With support from the University of Richmond

History News Network

History News Network puts current events into historical perspective. Subscribe to our newsletter for new perspectives on the ways history continues to resonate in the present. Explore our archive of thousands of original op-eds and curated stories from around the web. Join us to learn more about the past, now.

The full story behind ISIL's takeover of Mosul Museum

Most of the Mosul Museum's collection was transferred to Baghdad's National Museum for safekeeping six months before fighters with the Islamic State of Iraq and the Levant (ISIL) took over the city of Mosul in June 2014, according to Iraqi archaeologists.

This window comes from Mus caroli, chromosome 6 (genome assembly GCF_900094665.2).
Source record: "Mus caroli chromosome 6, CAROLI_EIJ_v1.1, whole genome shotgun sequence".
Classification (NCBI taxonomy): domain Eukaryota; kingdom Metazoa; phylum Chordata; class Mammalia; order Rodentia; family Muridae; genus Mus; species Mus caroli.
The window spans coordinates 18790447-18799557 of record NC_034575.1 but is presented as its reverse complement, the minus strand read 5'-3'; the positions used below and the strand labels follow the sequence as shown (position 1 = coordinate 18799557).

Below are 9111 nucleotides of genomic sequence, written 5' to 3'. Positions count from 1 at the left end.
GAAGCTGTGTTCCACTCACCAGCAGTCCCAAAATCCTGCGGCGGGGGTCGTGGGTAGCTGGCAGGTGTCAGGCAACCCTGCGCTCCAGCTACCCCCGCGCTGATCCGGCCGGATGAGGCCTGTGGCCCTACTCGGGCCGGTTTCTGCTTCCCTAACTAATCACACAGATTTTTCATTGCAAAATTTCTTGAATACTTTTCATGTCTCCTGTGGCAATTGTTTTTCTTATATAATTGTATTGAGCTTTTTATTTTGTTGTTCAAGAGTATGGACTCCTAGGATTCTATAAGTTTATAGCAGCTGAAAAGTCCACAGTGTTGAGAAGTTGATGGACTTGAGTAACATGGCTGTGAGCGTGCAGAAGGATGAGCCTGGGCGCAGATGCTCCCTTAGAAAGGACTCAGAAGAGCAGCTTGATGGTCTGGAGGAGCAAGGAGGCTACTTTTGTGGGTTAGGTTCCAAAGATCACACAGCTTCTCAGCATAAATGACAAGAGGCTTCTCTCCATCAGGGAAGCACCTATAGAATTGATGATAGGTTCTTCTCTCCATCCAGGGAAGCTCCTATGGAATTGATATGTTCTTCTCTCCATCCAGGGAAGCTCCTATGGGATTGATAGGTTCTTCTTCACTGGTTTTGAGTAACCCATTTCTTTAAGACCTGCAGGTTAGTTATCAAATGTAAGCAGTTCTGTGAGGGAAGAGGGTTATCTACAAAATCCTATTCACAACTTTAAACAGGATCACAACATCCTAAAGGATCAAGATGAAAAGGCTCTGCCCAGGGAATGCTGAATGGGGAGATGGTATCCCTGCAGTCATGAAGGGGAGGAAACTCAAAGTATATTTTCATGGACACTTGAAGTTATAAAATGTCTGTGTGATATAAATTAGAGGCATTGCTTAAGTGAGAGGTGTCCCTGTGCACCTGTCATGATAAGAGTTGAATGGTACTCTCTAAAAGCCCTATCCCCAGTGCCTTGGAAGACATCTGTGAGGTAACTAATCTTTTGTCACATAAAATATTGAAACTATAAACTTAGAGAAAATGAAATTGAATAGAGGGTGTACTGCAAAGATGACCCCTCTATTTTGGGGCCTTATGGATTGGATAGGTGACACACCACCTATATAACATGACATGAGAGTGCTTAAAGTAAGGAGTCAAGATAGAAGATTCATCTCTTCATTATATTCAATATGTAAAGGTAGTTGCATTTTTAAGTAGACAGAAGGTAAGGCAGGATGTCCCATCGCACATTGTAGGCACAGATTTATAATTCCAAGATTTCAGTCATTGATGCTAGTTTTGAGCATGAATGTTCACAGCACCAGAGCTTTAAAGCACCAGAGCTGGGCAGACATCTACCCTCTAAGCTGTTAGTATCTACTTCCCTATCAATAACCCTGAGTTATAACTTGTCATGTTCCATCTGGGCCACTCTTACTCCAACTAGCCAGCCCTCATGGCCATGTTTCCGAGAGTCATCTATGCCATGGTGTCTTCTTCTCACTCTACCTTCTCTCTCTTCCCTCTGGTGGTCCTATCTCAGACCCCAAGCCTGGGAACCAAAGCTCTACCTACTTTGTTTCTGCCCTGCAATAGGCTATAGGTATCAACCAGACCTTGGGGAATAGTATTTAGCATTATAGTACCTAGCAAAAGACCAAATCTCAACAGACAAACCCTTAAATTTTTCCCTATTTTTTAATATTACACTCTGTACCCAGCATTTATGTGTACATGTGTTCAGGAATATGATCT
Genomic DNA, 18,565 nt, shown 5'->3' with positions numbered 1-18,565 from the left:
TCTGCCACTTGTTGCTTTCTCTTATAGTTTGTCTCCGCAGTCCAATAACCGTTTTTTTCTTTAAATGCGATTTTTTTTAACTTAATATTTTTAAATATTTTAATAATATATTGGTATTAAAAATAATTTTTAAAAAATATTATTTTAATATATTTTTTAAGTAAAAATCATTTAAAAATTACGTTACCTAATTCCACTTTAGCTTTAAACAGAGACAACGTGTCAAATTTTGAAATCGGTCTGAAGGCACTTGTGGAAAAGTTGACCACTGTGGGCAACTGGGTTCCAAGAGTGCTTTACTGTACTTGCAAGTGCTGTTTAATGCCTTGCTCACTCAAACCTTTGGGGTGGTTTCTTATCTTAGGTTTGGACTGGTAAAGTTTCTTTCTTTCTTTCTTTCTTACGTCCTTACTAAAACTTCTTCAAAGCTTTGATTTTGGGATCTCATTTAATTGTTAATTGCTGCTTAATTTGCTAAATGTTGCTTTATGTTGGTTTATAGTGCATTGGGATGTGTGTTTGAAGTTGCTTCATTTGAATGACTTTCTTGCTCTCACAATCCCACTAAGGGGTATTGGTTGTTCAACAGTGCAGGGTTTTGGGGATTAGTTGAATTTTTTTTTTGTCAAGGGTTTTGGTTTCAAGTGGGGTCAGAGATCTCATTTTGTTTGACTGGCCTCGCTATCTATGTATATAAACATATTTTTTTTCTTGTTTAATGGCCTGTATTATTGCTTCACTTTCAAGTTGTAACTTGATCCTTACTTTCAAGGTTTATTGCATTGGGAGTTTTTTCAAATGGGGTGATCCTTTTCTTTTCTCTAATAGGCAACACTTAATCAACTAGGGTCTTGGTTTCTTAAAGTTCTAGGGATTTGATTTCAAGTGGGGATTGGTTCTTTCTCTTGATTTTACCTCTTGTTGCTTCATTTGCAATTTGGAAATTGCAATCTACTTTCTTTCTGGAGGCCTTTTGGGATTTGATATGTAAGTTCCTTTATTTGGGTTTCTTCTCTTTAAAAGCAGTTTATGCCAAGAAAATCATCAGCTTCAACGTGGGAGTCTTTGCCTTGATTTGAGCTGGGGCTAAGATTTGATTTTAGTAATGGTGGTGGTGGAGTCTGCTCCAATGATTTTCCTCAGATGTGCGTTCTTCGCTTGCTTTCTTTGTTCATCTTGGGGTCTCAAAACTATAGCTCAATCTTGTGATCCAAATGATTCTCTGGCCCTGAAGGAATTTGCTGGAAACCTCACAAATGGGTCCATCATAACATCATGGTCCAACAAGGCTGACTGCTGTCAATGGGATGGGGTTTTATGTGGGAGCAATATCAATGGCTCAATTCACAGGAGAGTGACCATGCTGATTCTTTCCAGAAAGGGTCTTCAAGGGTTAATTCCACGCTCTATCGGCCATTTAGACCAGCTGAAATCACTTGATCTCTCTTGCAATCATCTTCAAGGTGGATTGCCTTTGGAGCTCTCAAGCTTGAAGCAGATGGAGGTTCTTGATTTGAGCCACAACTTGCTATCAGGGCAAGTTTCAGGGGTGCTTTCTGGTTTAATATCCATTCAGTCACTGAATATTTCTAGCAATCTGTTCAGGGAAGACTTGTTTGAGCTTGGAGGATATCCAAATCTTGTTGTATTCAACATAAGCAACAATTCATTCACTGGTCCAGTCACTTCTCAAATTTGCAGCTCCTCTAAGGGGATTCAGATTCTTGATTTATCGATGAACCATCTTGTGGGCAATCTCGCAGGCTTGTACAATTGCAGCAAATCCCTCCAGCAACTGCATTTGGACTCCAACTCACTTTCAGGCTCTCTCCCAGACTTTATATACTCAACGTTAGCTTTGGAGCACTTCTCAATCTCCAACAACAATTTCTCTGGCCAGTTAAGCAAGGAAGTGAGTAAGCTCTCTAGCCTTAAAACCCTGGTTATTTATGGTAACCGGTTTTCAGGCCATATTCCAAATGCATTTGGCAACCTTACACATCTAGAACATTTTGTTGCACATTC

"Early last year, 1,700 out of the 2,200 artefacts that make up the museum collection, were transferred to Baghdad for safekeeping and because there was maintenance work in [the] museum building," Abdullah al-Jumaili, an archaeology professor and adviser to the Mosul Museum, told Al Jazeera. By the time ISIL fighters raided the museum, there were only 300 pieces left, he noted.

The Mosul Museum is the second largest museum in Iraq, after the National Museum in Baghdad. Last week, stunning video footage emerged that showed ISIL fighters destroying some of Iraq's priceless artefacts in the Mosul Museum and several other sites in Nineveh. The UN's representative in Iraq described the rampage as "barbaric". ...

Read entire article at Al Jazeera